by: Maddie Borth
I grew up with The Simpsons.
Before I could talk, I could say “D’oh.” I’ve won so many games of Simpsons Scene-It that many of my friends refuse to play with me. Sometimes, my family and I communicate entirely in Simpsons quotes. My ability to relate almost every single life event to a Simpsons scene is often bewildering to those in my anti-capitalist, feminist friend circle, who often question my loyalty to the Simpsons franchise. However, what they often don’t understand is that this show shaped not only my sense of humor, but also my politics, often from the wisdom of the precocious eight-year-old Lisa Simpson.
Lisa has always been my hero. At age four, I longed to be just four years older so I could be as mature and wise as Lisa. When my eighth birthday did not come with the adult-written maturity Lisa displays, I was more than a little disappointed. Her vegetarianism honestly inspired my own, and many of her political observations made quite an impact on me when I was closer to Maggie’s age than Lisa’s. Having fully formed my feminist outlook within the last five years, watching Lisa-heavy episodes now remind me of how well-developed Lisa’s character is, and how often this radical vegetarian feminist acted as the voice of reason.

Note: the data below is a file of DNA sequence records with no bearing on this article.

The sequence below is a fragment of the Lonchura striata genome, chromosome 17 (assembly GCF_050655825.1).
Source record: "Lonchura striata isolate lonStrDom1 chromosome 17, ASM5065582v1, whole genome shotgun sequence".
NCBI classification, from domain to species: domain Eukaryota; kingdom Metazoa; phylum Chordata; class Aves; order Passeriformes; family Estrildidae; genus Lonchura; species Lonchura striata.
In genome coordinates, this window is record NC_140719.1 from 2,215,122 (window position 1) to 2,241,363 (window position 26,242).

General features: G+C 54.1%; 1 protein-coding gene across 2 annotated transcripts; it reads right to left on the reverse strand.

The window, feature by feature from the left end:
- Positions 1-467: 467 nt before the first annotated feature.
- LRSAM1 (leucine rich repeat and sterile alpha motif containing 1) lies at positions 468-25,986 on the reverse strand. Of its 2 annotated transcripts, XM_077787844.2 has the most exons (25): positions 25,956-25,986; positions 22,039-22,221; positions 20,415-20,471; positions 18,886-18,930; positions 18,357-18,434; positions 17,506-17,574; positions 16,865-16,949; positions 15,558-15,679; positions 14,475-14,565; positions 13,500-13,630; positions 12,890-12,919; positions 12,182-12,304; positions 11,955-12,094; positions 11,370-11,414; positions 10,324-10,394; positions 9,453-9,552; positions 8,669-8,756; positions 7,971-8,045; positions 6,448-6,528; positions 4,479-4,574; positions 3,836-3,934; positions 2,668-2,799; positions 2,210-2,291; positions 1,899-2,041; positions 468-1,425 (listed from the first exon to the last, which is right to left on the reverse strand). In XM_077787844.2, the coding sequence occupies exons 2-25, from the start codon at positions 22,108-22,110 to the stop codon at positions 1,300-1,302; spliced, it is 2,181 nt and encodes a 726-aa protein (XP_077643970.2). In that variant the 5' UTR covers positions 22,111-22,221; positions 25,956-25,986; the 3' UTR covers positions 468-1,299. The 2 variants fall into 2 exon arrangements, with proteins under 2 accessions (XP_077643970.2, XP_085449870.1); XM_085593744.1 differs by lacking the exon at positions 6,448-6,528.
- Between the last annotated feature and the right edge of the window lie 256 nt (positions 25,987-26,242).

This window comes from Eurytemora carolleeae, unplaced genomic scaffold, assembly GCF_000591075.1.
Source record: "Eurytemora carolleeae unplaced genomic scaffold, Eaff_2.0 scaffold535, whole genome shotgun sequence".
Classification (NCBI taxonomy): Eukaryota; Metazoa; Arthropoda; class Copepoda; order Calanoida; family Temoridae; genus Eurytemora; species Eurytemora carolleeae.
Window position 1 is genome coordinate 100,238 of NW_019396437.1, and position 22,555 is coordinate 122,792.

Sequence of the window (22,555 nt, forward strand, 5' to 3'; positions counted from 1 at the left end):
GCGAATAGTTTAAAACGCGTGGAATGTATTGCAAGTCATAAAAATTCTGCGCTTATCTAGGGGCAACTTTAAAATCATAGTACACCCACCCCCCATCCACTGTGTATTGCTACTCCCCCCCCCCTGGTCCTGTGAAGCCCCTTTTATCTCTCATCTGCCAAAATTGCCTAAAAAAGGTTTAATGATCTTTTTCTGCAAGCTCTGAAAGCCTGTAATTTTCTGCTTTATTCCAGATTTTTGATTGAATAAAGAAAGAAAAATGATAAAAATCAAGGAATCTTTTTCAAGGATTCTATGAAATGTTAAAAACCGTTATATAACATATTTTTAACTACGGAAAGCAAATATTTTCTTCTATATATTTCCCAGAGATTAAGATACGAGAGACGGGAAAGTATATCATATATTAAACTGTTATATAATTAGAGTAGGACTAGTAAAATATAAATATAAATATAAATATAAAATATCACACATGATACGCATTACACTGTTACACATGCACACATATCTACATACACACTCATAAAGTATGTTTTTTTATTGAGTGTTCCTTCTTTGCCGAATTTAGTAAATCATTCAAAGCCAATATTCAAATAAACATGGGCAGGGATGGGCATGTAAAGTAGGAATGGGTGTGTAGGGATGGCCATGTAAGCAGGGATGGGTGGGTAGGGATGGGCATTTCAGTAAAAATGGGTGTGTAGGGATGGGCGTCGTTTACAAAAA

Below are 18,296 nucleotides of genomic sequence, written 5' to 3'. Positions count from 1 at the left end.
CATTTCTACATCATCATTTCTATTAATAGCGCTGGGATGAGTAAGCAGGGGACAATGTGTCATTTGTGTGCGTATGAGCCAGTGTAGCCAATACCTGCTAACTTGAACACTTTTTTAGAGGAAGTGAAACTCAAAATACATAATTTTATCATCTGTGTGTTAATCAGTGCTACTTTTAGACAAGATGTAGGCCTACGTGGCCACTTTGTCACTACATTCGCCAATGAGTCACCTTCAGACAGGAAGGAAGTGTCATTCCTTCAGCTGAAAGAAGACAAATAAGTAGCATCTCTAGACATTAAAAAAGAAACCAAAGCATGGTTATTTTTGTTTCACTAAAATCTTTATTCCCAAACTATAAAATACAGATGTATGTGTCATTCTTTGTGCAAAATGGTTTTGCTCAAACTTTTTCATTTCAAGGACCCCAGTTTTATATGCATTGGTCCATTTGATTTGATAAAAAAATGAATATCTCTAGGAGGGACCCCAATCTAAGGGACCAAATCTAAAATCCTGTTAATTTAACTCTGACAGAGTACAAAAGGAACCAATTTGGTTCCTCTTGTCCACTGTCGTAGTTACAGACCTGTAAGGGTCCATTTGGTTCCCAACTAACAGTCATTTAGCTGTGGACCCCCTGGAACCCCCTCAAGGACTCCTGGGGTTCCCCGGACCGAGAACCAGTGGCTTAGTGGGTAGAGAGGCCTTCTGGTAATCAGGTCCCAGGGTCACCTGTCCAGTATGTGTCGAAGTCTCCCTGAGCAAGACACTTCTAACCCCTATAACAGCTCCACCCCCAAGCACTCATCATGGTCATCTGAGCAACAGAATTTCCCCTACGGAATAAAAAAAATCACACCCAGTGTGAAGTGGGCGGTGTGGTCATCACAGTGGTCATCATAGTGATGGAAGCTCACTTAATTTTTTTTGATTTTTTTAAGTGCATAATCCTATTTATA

Below are Lisa Simpson’s best moments, as written by her protégé.
“Simpsons Roasting on an Open Fire” (Season 1, episode 1)
Season One’s Christmas episode is one that focuses primarily on the more marketable men in the Simpsons family, but offers one of my favorite Lisa-lines. When waiting for their father to return from work, Aunts Patty and Selma sit on the couch speculating on what is keeping him away from his family—with Lisa in earshot.
Selma: Where is Homer anyway?
Patty: Typical of the big doofus to spoil it all.
Lisa: What, Aunt Patty?
Patty: Oh, nothing dear, I’m just trashing your father.
Lisa: Well, I wish that you wouldn’t. Because aside from the fact that he has the same frailties as all human beings, he’s the only father I have. Therefore, he is my model of manhood, and my estimation of him will govern the prospects of my adult relationships. So I hope you bear in mind that any knock at him is a knock at me, and I am far too young to protect myself against such onslaughts.
Okay, so maybe the “model of manhood” part is a bit problematic, but you gotta give the girl credit for standing up for her dad.
“Lisa the Beauty Queen” (Season 4, episode 4)
After suffering from some body-image issues, Lisa is unwillingly entered in the “Little Miss Springfield Contest” by her father, who hopes that the pageant will boost her self-esteem. Although initially horrified, Lisa decides to participate in the contest. Lisa ends up taking second-place and, after the winner in unable to fulfill her duties (due to her scepter acting as a lightning rod), Lisa is crowned Little Miss Springfield. However, after discovering that her image is being used to market cigarettes to children, Lisa uses her public appearances to speak out against the ills of society—much to the frustration of the contest’s sponsors.
Kicking over the cigarette-shaped parade float the company required her to ride on, Lisa announces, “I am tired of being a corporate shill! From now on, I will speak out against the evils in society from dog-napping to cigarettes!”